Home News Texan Man Renames Himself ‘Literally Anybody Else’ and Launches Presidential Bid

Texan Man Renames Himself ‘Literally Anybody Else’ and Launches Presidential Bid


FORT WORTH, TEXAS – With the upcoming rematch between Joe Biden and Donald Trump looming over American voters, dissatisfaction with the two major-party candidates has reached new heights. Enter Literally Anybody Else, a Texas man who has taken a unique approach to offer disenchanted voters an alternative option.

Formerly known as Dustin Ebey, the 35-year-old U.S. Army veteran and seventh-grade math teacher in Birdville, Texas, near Fort Worth, has legally changed his name to Literally Anybody Else and thrown his hat into the presidential ring. Expressing frustration with the political status quo, Else believes that the American people deserve better than the current options presented to them.

“Three hundred million people can do better than Biden and Trump,” Else stated in an interview with The Guardian. “There really should be some outlet for people like me who are just so fed up with this constant power grab between the two parties that just has no benefit to the common person.”

A Reuters/Ipsos poll conducted in January revealed that about two-thirds of Americans are “tired of seeing the same candidates in presidential elections and want someone new.” With nearly a third of respondents still undecided between Biden and Trump for November’s election, Else’s unconventional candidacy has struck a chord with many disillusioned voters.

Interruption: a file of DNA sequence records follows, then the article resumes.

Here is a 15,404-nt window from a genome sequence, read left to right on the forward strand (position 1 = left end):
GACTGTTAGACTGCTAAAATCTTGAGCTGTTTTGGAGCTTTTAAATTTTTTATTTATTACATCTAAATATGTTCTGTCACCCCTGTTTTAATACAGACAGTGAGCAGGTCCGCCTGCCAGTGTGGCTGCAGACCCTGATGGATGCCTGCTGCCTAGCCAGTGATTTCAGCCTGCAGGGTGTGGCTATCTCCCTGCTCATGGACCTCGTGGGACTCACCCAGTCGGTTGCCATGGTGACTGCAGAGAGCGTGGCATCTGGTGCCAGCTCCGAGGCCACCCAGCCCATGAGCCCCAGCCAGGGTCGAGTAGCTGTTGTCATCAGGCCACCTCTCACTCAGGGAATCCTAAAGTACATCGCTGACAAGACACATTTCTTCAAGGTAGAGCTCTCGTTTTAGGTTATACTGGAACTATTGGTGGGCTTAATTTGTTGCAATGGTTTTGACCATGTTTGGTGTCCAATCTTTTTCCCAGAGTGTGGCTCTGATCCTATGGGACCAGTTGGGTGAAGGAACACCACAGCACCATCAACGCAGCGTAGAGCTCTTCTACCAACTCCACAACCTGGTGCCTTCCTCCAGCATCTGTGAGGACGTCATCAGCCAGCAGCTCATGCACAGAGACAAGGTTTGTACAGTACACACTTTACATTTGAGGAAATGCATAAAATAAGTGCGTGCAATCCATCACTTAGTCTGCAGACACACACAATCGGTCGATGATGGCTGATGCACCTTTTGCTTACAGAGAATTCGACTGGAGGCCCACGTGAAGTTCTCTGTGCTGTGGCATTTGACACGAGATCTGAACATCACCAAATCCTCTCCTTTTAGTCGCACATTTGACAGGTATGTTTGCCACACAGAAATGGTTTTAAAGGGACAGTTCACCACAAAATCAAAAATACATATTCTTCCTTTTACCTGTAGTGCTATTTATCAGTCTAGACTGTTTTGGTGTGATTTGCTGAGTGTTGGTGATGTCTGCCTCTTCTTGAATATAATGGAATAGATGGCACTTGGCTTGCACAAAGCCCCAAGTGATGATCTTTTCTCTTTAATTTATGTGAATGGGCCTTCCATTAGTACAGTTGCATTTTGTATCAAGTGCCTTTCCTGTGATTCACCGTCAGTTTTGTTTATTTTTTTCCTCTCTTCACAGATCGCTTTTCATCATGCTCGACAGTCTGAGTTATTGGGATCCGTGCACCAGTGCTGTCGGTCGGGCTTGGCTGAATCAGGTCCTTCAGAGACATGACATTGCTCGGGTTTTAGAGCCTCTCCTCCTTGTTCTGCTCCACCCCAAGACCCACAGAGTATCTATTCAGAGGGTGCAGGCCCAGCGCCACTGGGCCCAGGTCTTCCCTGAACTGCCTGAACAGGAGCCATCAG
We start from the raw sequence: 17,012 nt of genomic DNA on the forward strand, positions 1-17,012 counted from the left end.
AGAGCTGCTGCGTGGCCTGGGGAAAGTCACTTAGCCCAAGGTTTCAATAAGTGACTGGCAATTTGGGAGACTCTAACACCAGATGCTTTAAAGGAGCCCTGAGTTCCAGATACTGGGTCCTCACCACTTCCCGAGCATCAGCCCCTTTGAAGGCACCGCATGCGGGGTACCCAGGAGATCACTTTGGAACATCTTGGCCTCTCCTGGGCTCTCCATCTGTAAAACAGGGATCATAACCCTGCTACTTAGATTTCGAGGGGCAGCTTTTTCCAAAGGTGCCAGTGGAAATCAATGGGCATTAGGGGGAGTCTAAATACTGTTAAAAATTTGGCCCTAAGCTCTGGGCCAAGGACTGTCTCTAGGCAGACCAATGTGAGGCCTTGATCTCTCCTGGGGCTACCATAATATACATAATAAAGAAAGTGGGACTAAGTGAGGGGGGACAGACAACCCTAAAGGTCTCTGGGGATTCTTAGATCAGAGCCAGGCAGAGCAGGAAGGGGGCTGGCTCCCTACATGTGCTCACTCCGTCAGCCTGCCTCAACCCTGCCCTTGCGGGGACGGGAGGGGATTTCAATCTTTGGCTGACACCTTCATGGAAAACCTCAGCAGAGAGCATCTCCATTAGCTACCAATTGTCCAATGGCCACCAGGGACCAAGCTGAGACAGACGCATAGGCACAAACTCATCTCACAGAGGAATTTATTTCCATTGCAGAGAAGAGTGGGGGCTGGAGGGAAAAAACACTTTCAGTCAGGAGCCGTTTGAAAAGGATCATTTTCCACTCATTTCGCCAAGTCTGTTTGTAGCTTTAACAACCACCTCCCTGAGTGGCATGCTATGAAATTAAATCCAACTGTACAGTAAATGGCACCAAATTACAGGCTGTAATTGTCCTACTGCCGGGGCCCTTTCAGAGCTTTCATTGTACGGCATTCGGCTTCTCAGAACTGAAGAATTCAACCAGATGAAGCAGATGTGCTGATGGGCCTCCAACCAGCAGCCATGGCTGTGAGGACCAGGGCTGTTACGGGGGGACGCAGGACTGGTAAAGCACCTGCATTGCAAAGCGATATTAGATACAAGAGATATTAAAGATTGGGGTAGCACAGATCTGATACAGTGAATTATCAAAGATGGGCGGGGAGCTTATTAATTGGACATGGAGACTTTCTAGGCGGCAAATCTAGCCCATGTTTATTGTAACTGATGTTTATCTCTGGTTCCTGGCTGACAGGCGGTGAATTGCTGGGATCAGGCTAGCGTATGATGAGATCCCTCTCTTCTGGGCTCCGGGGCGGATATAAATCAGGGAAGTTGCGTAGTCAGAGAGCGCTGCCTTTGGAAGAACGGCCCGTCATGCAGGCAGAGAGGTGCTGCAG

“People are voting for the lesser of two evils, not someone they actually believe in or support,” Else emphasized in an interview with local news outlet WFAA88. “People should have the option to vote for someone who resembles and represents them.”

On his campaign website, Literally Anybody Else argues that America deserves more than the “King of Debt” and an 81-year-old candidate, referring to Biden and Trump, respectively. He sees his candidacy not as a person, but as a rallying cry for change.

However, Else faces significant hurdles in his quest for the presidency. To appear on the ballot in Texas as an independent candidate, he must gather more than 113,000 signatures by May 13. Recognizing the challenge, Else is encouraging supporters to write his name on the ballot as an alternative option.

While his chances of securing enough signatures within the tight timeframe are slim, Literally Anybody Else’s unconventional campaign highlights a growing discontent among voters and underscores the need for alternative voices in American politics.